Until 2003, most of the 114 residents of Bayview, Virginia, lived in the kind of abject poverty that is difficult to grasp: two- and three-room shacks with no running water and no heat, and the constant threat of fires from faulty electrical wiring. In the last year, most of those people have moved into modern housing, thanks largely to the efforts of Alice Coles, 53.
In 1994, this single mother of two learned that the state of Virginia was planning to build a maximum-security prison on land that her ancestors had farmed for more than 300 years. "We decided to fight it," Coles recalls, "because we didn't have anywhere to go and we didn't have anything to lose." Coles, who at the time was making $5,000 a year handpicking the meat out of crabs, educated herself about how the Department of Corrections worked and traveled to Richmond to testify against building a prison less than a mile from where her children attended school. "I didn't have two pennies to rub together, but I told them about our dedication to our land and our children. And they listened."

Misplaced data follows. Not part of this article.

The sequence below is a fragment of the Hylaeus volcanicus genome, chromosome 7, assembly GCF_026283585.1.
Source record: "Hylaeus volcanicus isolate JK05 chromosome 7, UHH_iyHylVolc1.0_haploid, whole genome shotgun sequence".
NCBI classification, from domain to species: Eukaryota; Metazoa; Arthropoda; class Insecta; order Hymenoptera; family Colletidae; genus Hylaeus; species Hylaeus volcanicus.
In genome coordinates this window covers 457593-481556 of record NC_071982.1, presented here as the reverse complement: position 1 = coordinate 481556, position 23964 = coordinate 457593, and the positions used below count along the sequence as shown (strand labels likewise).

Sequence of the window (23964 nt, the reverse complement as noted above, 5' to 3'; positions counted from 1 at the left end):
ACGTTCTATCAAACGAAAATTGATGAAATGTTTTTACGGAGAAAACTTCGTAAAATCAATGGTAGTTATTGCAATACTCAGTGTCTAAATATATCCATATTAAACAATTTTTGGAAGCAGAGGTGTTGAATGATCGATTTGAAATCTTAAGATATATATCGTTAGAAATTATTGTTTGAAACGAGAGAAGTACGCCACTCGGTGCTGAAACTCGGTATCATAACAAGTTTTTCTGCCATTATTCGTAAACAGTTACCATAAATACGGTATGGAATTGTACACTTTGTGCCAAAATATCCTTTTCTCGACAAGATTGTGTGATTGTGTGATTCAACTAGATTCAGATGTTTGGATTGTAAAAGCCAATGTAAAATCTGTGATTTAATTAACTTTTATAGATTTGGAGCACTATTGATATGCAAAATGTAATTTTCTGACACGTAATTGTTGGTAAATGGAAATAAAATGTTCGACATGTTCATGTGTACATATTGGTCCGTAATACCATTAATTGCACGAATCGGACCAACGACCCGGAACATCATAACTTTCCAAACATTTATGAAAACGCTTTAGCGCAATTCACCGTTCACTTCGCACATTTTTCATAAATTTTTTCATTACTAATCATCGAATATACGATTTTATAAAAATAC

Flush from that victory, Coles organized her neighbors and began applying for federal and state housing grants to turn the eyesore that was her community into a jewel. Today, 42 of a planned 132 homes are built, as are a greenhouse and a community technology center. "We have to look within ourselves for that one gift God has given us and use it," Coles says. "We just need to look around and see how we can make this world a better place to live." … Back to Article
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